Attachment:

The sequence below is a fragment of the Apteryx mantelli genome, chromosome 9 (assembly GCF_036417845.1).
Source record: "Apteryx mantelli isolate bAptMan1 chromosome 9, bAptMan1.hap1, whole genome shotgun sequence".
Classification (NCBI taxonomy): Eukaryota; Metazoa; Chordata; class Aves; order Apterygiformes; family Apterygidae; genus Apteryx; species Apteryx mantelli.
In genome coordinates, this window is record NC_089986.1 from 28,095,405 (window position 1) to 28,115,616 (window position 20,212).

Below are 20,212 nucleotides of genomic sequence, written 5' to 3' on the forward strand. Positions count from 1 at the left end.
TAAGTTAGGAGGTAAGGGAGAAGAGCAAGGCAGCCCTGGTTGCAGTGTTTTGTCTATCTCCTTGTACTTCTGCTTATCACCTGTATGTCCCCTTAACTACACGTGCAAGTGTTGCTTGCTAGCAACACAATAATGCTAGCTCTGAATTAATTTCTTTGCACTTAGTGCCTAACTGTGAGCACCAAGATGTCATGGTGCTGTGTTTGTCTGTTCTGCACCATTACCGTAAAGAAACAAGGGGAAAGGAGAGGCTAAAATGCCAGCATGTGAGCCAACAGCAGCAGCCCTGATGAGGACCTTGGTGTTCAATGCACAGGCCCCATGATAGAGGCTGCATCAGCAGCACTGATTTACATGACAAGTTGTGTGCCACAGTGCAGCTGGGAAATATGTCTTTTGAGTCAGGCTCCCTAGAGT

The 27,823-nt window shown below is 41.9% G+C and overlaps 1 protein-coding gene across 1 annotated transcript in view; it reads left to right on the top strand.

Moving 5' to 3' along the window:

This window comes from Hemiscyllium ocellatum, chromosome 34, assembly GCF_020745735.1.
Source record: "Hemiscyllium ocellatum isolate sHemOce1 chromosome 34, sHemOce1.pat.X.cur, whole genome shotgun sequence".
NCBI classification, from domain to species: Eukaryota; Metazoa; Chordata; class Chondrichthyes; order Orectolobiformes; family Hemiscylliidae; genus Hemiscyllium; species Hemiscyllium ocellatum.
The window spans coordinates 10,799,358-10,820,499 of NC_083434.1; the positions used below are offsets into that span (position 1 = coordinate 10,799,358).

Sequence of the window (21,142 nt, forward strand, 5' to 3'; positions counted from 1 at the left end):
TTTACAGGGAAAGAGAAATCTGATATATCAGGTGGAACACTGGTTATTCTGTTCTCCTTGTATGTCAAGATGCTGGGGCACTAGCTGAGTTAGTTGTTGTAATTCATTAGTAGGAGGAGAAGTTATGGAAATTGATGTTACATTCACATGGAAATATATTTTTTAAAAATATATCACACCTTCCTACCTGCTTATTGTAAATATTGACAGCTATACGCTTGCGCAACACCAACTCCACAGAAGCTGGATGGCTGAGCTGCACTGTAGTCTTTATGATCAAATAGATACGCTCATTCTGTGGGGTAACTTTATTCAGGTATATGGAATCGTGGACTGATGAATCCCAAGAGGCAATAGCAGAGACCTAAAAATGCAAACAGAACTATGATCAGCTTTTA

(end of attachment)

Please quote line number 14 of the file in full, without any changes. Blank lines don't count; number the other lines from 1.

TTTACAGGGAAAGAGAAATCTGATATATCAGGTGGAACACTGGTTATTCTGTTCTCCTTGTATGTCAAGATGCTGGGGCACTAGCTGAGTTAGTTGTTGTAATTCATTAGTAGGAGGAGAAGTTATGGAAATTGATGTTACATTCACATGGAAATATATTTTTTAAAAATATATCACACCTTCCTACCTGCTTATTGTAAATATTGACAGCTATACGCTTGCGCAACACCAACTCCACAGAAGCTGGATGGCTGAGCTGCACTGTAGTCTTTATGATCAAATAGATACGCTCATTCTGTGGGGTAACTTTATTCAGGTATATGGAATCGTGGACTGATGAATCCCAAGAGGCAATAGCAGAGACCTAAAAATGCAAACAGAACTATGATCAGCTTTTA